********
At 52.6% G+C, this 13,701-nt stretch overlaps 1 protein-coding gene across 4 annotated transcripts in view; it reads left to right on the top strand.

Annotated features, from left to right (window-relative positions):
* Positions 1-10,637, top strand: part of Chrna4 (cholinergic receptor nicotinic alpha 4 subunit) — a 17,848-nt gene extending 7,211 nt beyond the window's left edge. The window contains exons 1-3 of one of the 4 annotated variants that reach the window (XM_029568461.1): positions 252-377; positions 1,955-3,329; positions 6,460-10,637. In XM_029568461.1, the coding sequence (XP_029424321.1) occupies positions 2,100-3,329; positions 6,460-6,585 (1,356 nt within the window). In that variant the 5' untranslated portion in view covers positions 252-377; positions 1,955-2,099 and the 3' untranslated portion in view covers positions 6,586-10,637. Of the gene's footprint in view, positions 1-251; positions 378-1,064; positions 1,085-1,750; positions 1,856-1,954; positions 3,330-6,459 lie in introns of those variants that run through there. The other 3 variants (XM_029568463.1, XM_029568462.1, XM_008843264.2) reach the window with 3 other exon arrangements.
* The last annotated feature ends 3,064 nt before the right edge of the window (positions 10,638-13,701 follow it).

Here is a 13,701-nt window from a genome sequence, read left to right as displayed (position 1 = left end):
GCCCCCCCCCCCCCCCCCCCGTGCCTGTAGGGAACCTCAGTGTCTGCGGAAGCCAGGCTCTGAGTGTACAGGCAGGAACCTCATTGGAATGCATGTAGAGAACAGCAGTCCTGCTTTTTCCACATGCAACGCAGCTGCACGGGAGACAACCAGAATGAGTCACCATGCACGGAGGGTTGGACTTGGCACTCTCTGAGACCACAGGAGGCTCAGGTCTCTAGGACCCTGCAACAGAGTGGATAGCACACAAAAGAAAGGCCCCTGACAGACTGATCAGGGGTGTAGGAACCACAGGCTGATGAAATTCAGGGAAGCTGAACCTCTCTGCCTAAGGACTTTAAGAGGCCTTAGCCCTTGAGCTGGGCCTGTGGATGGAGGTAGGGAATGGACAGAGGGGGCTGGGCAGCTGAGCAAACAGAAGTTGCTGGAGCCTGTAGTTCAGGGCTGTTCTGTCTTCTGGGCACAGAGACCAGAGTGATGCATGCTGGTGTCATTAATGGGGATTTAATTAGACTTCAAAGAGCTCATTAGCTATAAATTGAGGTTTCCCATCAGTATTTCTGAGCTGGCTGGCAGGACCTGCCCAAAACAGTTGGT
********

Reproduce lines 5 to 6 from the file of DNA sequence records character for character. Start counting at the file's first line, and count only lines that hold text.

Here is a 13,701-nt window from a genome sequence, read left to right as displayed (position 1 = left end):
GCCCCCCCCCCCCCCCCCCCGTGCCTGTAGGGAACCTCAGTGTCTGCGGAAGCCAGGCTCTGAGTGTACAGGCAGGAACCTCATTGGAATGCATGTAGAGAACAGCAGTCCTGCTTTTTCCACATGCAACGCAGCTGCACGGGAGACAACCAGAATGAGTCACCATGCACGGAGGGTTGGACTTGGCACTCTCTGAGACCACAGGAGGCTCAGGTCTCTAGGACCCTGCAACAGAGTGGATAGCACACAAAAGAAAGGCCCCTGACAGACTGATCAGGGGTGTAGGAACCACAGGCTGATGAAATTCAGGGAAGCTGAACCTCTCTGCCTAAGGACTTTAAGAGGCCTTAGCCCTTGAGCTGGGCCTGTGGATGGAGGTAGGGAATGGACAGAGGGGGCTGGGCAGCTGAGCAAACAGAAGTTGCTGGAGCCTGTAGTTCAGGGCTGTTCTGTCTTCTGGGCACAGAGACCAGAGTGATGCATGCTGGTGTCATTAATGGGGATTTAATTAGACTTCAAAGAGCTCATTAGCTATAAATTGAGGTTTCCCATCAGTATTTCTGAGCTGGCTGGCAGGACCTGCCCAAAACAGTTGGT